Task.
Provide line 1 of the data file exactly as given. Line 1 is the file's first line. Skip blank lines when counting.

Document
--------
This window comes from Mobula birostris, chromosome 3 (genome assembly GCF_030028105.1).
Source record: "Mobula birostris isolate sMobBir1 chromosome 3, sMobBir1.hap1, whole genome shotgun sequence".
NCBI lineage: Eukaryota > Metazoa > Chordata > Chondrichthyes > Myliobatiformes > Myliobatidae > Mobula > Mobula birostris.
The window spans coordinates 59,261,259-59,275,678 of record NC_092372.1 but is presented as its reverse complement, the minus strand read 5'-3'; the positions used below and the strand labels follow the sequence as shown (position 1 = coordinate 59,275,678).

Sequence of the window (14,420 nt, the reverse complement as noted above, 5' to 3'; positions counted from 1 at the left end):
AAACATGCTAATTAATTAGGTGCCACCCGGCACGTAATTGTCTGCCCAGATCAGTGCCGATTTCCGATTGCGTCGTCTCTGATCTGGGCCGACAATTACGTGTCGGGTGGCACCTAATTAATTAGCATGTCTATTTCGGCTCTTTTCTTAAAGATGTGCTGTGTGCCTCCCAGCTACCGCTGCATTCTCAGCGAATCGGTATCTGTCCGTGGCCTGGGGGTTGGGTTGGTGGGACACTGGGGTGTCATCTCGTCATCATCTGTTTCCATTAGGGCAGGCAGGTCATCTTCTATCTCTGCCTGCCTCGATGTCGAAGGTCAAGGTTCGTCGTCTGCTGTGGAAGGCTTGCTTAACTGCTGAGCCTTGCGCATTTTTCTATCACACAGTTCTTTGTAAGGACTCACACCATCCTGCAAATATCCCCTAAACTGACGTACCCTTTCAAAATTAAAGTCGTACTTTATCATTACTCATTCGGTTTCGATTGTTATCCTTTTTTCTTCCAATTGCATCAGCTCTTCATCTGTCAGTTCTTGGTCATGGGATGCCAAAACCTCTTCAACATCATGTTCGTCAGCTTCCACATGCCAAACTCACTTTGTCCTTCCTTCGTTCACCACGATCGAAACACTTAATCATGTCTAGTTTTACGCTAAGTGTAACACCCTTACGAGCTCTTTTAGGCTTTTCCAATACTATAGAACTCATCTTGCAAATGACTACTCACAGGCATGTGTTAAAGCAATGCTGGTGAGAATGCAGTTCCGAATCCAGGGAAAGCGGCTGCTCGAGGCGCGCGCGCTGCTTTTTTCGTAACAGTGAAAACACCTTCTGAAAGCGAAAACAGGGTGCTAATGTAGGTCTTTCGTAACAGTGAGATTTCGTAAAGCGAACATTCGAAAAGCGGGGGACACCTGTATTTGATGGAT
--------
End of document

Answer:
This window comes from Mobula birostris, chromosome 3 (genome assembly GCF_030028105.1).